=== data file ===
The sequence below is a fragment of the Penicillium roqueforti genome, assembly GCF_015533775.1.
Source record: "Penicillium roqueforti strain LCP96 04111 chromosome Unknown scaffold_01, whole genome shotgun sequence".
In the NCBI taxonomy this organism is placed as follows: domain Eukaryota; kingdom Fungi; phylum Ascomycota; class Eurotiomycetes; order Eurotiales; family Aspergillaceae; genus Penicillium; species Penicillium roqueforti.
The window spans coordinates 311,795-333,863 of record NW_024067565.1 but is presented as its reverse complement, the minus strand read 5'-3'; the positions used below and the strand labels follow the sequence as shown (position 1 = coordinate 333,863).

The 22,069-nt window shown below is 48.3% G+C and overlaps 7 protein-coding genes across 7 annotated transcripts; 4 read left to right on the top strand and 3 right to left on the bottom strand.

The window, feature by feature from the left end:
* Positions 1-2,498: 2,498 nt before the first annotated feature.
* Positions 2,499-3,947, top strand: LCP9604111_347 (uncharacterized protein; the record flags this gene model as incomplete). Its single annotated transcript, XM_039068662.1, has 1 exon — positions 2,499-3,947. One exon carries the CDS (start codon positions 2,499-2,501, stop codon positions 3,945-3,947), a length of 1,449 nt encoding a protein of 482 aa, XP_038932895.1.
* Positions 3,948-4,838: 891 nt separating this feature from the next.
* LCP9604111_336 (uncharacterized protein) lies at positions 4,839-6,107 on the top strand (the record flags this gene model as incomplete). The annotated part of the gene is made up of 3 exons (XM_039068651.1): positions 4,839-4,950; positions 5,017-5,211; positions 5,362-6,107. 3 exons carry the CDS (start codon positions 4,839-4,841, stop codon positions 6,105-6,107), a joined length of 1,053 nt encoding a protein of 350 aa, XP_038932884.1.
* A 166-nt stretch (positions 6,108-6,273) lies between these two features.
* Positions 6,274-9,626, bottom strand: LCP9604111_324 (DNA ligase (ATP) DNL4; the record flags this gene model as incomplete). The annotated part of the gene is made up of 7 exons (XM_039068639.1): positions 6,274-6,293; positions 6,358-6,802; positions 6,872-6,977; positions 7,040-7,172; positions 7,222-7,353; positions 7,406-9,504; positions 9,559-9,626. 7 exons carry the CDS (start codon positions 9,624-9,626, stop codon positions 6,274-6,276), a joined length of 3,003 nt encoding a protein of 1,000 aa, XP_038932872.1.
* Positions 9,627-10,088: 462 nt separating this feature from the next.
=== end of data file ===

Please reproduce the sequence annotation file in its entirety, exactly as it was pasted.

The sequence below is a fragment of the Penicillium roqueforti genome, assembly GCF_015533775.1.
Source record: "Penicillium roqueforti strain LCP96 04111 chromosome Unknown scaffold_01, whole genome shotgun sequence".
In the NCBI taxonomy this organism is placed as follows: domain Eukaryota; kingdom Fungi; phylum Ascomycota; class Eurotiomycetes; order Eurotiales; family Aspergillaceae; genus Penicillium; species Penicillium roqueforti.
The window spans coordinates 311,795-333,863 of record NW_024067565.1 but is presented as its reverse complement, the minus strand read 5'-3'; the positions used below and the strand labels follow the sequence as shown (position 1 = coordinate 333,863).

The 22,069-nt window shown below is 48.3% G+C and overlaps 7 protein-coding genes across 7 annotated transcripts; 4 read left to right on the top strand and 3 right to left on the bottom strand.

The window, feature by feature from the left end:
* Positions 1-2,498: 2,498 nt before the first annotated feature.
* Positions 2,499-3,947, top strand: LCP9604111_347 (uncharacterized protein; the record flags this gene model as incomplete). Its single annotated transcript, XM_039068662.1, has 1 exon — positions 2,499-3,947. One exon carries the CDS (start codon positions 2,499-2,501, stop codon positions 3,945-3,947), a length of 1,449 nt encoding a protein of 482 aa, XP_038932895.1.
* Positions 3,948-4,838: 891 nt separating this feature from the next.
* LCP9604111_336 (uncharacterized protein) lies at positions 4,839-6,107 on the top strand (the record flags this gene model as incomplete). The annotated part of the gene is made up of 3 exons (XM_039068651.1): positions 4,839-4,950; positions 5,017-5,211; positions 5,362-6,107. 3 exons carry the CDS (start codon positions 4,839-4,841, stop codon positions 6,105-6,107), a joined length of 1,053 nt encoding a protein of 350 aa, XP_038932884.1.
* A 166-nt stretch (positions 6,108-6,273) lies between these two features.
* Positions 6,274-9,626, bottom strand: LCP9604111_324 (DNA ligase (ATP) DNL4; the record flags this gene model as incomplete). The annotated part of the gene is made up of 7 exons (XM_039068639.1): positions 6,274-6,293; positions 6,358-6,802; positions 6,872-6,977; positions 7,040-7,172; positions 7,222-7,353; positions 7,406-9,504; positions 9,559-9,626. 7 exons carry the CDS (start codon positions 9,624-9,626, stop codon positions 6,274-6,276), a joined length of 3,003 nt encoding a protein of 1,000 aa, XP_038932872.1.
* Positions 9,627-10,088: 462 nt separating this feature from the next.